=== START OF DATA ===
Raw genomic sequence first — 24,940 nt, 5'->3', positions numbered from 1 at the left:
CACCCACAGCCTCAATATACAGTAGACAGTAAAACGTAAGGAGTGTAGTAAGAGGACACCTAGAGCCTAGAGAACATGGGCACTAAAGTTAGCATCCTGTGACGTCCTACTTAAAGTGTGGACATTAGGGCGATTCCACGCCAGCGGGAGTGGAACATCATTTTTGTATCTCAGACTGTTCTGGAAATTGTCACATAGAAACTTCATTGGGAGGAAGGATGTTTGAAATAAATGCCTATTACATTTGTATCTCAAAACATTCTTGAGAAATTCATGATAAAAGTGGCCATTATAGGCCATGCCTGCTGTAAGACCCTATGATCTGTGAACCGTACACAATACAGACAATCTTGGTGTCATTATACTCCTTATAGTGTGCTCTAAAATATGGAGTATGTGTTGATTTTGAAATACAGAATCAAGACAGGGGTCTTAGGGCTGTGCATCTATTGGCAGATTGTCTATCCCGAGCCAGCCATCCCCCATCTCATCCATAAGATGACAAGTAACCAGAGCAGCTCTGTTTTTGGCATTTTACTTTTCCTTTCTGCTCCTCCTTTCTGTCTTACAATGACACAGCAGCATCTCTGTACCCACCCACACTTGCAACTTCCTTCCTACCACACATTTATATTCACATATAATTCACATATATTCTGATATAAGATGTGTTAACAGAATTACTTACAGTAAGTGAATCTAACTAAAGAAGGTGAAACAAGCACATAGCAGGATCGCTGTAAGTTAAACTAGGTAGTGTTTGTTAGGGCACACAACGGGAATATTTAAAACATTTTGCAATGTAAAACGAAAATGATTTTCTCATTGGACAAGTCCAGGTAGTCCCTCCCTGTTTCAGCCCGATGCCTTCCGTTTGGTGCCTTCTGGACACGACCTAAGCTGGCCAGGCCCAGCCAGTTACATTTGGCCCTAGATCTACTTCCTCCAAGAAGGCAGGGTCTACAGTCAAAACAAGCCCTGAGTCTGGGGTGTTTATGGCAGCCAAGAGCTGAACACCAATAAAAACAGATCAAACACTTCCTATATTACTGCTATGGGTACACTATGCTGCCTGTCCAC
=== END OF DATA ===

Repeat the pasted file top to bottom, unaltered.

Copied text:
Raw genomic sequence first — 24,940 nt, 5'->3', positions numbered from 1 at the left:
CACCCACAGCCTCAATATACAGTAGACAGTAAAACGTAAGGAGTGTAGTAAGAGGACACCTAGAGCCTAGAGAACATGGGCACTAAAGTTAGCATCCTGTGACGTCCTACTTAAAGTGTGGACATTAGGGCGATTCCACGCCAGCGGGAGTGGAACATCATTTTTGTATCTCAGACTGTTCTGGAAATTGTCACATAGAAACTTCATTGGGAGGAAGGATGTTTGAAATAAATGCCTATTACATTTGTATCTCAAAACATTCTTGAGAAATTCATGATAAAAGTGGCCATTATAGGCCATGCCTGCTGTAAGACCCTATGATCTGTGAACCGTACACAATACAGACAATCTTGGTGTCATTATACTCCTTATAGTGTGCTCTAAAATATGGAGTATGTGTTGATTTTGAAATACAGAATCAAGACAGGGGTCTTAGGGCTGTGCATCTATTGGCAGATTGTCTATCCCGAGCCAGCCATCCCCCATCTCATCCATAAGATGACAAGTAACCAGAGCAGCTCTGTTTTTGGCATTTTACTTTTCCTTTCTGCTCCTCCTTTCTGTCTTACAATGACACAGCAGCATCTCTGTACCCACCCACACTTGCAACTTCCTTCCTACCACACATTTATATTCACATATAATTCACATATATTCTGATATAAGATGTGTTAACAGAATTACTTACAGTAAGTGAATCTAACTAAAGAAGGTGAAACAAGCACATAGCAGGATCGCTGTAAGTTAAACTAGGTAGTGTTTGTTAGGGCACACAACGGGAATATTTAAAACATTTTGCAATGTAAAACGAAAATGATTTTCTCATTGGACAAGTCCAGGTAGTCCCTCCCTGTTTCAGCCCGATGCCTTCCGTTTGGTGCCTTCTGGACACGACCTAAGCTGGCCAGGCCCAGCCAGTTACATTTGGCCCTAGATCTACTTCCTCCAAGAAGGCAGGGTCTACAGTCAAAACAAGCCCTGAGTCTGGGGTGTTTATGGCAGCCAAGAGCTGAACACCAATAAAAACAGATCAAACACTTCCTATATTACTGCTATGGGTACACTATGCTGCCTGTCCAC